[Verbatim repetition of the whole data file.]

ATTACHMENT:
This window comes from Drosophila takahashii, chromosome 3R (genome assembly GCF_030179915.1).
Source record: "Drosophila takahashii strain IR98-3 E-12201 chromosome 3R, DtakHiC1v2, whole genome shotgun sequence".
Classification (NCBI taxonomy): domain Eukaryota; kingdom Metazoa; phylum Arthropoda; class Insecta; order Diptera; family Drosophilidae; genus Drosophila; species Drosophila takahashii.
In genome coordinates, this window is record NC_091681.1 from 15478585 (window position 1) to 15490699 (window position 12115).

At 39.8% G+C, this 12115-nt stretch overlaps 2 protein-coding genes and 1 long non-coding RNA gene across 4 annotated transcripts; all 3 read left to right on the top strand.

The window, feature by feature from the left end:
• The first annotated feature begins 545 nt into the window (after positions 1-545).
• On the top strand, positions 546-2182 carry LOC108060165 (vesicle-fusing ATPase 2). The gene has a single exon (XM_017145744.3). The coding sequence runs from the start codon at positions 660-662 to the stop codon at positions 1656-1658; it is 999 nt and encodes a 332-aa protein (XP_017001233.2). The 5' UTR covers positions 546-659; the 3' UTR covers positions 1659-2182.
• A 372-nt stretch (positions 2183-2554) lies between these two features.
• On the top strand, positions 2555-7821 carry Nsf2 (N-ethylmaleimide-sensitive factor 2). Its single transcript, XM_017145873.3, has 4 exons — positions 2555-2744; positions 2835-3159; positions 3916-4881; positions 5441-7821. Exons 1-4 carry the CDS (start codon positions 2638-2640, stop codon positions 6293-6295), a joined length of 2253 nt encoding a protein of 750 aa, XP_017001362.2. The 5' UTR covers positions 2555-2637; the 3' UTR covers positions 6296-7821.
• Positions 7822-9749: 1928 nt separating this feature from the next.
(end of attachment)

This window comes from Drosophila takahashii, chromosome 3R (genome assembly GCF_030179915.1).
Source record: "Drosophila takahashii strain IR98-3 E-12201 chromosome 3R, DtakHiC1v2, whole genome shotgun sequence".
Classification (NCBI taxonomy): domain Eukaryota; kingdom Metazoa; phylum Arthropoda; class Insecta; order Diptera; family Drosophilidae; genus Drosophila; species Drosophila takahashii.
In genome coordinates, this window is record NC_091681.1 from 15478585 (window position 1) to 15490699 (window position 12115).

At 39.8% G+C, this 12115-nt stretch overlaps 2 protein-coding genes and 1 long non-coding RNA gene across 4 annotated transcripts; all 3 read left to right on the top strand.

The window, feature by feature from the left end:
• The first annotated feature begins 545 nt into the window (after positions 1-545).
• On the top strand, positions 546-2182 carry LOC108060165 (vesicle-fusing ATPase 2). The gene has a single exon (XM_017145744.3). The coding sequence runs from the start codon at positions 660-662 to the stop codon at positions 1656-1658; it is 999 nt and encodes a 332-aa protein (XP_017001233.2). The 5' UTR covers positions 546-659; the 3' UTR covers positions 1659-2182.
• A 372-nt stretch (positions 2183-2554) lies between these two features.
• On the top strand, positions 2555-7821 carry Nsf2 (N-ethylmaleimide-sensitive factor 2). Its single transcript, XM_017145873.3, has 4 exons — positions 2555-2744; positions 2835-3159; positions 3916-4881; positions 5441-7821. Exons 1-4 carry the CDS (start codon positions 2638-2640, stop codon positions 6293-6295), a joined length of 2253 nt encoding a protein of 750 aa, XP_017001362.2. The 5' UTR covers positions 2555-2637; the 3' UTR covers positions 6296-7821.
• Positions 7822-9749: 1928 nt separating this feature from the next.